Time is of the Essence
By Terry Deacon PMP
"We must use time as a tool, not as a couch" - John F. Kennedy.
As project managers we can appreciate this statement because we often use tools on our projects to boost productivity by managing our limited resources to achieve project milestones.
If we cannot manage our personal time effectively, how can we expect to manage others? This brings me to the topic of personal time management. This is a subject I feel qualified to write about because not only have I read widely on it, but I have also put the techniques into practice while performing dual careers and roles during my years as managing editor of ProjectPro magazine and being a full time project manager. I still use the techniques every day of my life to great effect.
Successful time management, just like project management, is a matter of planning and control. There are many of people out there who will hijack your day if you let them. You certainly wouldn't hand out thousands of rands of your hard earned cash to everyone who knocks on your door, then why should you give away hours of your valuable time? One can always earn or borrow extra money, but when it comes to time, whether you are a king or a beggar, you get exactly the same quota - 24 hours per day.
Everyone is plagued by "time thieves", my name for people (you are your own worst enemy) who rob you of time that should be spent towards achieving your daily objectives. The most wanted time thieves are:
Time management is actually a misnomer, because time cannot be managed like other resources viz, money, equipment, people and information. Time is an intangible resource that is unique because it is absolutely finite. It must be spent the instant it is received (ready or not) at a fixed rate of sixty seconds per minute. In time management we endeavour to manage ourselves and others in relation to time, we try to control the way we use time, because wasted time is irrecoverable.
There just aren't enough hours in the day to do everything demanded of us, so we have to trade-off some things by using the Pareto Principle, which holds that about 80% of your output can be derived from 20% of the items on your to-do list. Research by industrial psychologists indicates the shocking result that the average manager is only 30% efficient. By effectively applying time management techniques one can save about two hours a day of previously wasted time.
Project management principles can be used by everyone, not just team members, in their daily routine to save time. Planning puts project managers in control of their projects and similarly, a daily plan gives you control over your day, rather than letting it be dictated to you at the whim of others. Setting measurable objectives and milestones for each day is at the heart of good planning. When should one do this? preferably at the end of the previous day so that the mind can "sleep" on it overnight, allowing you start the day "psyched" up and motivated for the tasks ahead. However, don't plan your day down to the last minute. Always allow buffer time for the unexpected crises that are important, urgent and bound to crop up.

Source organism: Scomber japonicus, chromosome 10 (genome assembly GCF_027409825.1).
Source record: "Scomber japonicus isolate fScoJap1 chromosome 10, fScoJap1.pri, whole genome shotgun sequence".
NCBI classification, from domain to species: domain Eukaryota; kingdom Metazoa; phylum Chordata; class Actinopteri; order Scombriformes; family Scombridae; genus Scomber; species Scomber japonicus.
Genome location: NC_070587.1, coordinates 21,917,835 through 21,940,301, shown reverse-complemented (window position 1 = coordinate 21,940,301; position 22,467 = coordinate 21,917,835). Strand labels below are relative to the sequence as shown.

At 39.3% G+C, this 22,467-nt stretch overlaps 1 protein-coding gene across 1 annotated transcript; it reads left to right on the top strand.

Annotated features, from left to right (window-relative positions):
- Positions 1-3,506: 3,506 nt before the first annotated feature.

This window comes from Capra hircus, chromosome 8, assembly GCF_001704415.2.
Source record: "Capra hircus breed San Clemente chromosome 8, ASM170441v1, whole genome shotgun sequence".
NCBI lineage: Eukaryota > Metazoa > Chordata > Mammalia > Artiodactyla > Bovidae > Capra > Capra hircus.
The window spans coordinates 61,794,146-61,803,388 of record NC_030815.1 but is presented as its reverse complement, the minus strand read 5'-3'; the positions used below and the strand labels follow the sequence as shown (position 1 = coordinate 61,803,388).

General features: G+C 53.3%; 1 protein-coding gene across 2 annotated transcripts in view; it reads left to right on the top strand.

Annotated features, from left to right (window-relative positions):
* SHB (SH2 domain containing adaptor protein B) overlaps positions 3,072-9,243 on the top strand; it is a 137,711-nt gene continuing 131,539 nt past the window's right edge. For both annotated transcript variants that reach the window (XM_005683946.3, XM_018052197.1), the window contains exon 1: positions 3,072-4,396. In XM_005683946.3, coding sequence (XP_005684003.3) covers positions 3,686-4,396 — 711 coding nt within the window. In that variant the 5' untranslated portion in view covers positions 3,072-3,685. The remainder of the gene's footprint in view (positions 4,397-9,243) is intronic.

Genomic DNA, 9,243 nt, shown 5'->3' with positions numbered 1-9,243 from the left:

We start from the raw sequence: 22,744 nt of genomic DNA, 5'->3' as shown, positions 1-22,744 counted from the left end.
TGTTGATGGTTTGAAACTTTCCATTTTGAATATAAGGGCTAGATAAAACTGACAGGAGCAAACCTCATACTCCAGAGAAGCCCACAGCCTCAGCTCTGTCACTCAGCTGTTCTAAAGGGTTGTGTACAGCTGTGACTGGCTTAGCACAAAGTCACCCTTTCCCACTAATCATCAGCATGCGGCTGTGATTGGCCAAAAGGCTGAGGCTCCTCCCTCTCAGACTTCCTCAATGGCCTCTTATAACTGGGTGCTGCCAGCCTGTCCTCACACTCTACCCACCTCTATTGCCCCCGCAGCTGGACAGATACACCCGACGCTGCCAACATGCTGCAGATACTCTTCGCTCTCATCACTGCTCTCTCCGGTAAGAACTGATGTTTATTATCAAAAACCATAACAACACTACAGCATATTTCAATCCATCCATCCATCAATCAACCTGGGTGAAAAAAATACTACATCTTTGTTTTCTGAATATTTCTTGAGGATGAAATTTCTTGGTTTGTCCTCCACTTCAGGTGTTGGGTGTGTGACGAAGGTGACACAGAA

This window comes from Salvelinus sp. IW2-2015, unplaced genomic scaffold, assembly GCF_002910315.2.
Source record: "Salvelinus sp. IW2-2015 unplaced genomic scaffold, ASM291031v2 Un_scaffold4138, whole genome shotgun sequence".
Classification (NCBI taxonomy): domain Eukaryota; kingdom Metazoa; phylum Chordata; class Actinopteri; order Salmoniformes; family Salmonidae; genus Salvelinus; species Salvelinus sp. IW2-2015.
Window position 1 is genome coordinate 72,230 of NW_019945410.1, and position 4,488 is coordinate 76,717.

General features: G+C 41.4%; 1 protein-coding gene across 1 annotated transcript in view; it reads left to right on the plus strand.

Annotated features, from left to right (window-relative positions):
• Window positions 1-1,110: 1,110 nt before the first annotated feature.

Time management is a fascinating subject because it leads one into exploring all sorts of other related subjects like computerization, human behaviour, health, stress management, and even esoteric fields like psycho-neuro-immunology. I became so enamoured with personal time management that I developed a one-day course called Seize the Day, which deals with personal efficiency and effectiveness.
What is the difference between efficiency and effectiveness? Efficiency can be seen as doing things right, whereas effectiveness is seen as doing the right things. For example, and efficient person may be making wonky widgets in accor¬dance with an approved specification and code of practice, at a fast rate and with minimal waste, only to discover that there's no market for the wonky widgets and thus no profit, An effective person makes wonder widgets only after he/she has done market research to determine customer needs, to effectively ensure that the effort is not a waste of time. Productivity has a lot to do with efficiency, while effectiveness is all about achieving useful outcomes.
For those of you who are serious about improving your personal time management, there is a lot of help available. There are courses like Seize the Day!, books, videos, tapes, "organiser" systems such as diaries, calendars, to-do lists, software programs like Microsoft Outlook, smart cellphones, and many others.
On the one hand we must not use time as a couch by procrastinating and letting life pass us by. On the other hand, we must be wary of becoming too radical about always trying to be super-productive by regimenting and controlling our lives to such an extent that we burn ourselves out.
I'd like to conclude with these thought-provoking words from Max Lamer, United States author, and columnist, "We all run on two clocks. One is the outside clock, which ticks away our decades and brings us ceaselessly to the dry season. The other is the inside clock, where you are your own timekeeper and determine your own chronology, your own internal weather and your own rate of living. Sometimes the inner clock runs itself out long before the outer one, and you see a dead man going through the motions of living."
For more information on the next Seize the Day! course to be held on Monday 15 May 2017 in Johannesburg, contact Terry Deacon on 082 557 3119 or firstname.lastname@example.org or register on http://www.projectpro.co.za/Training_Schedules/training_schedules.HTM
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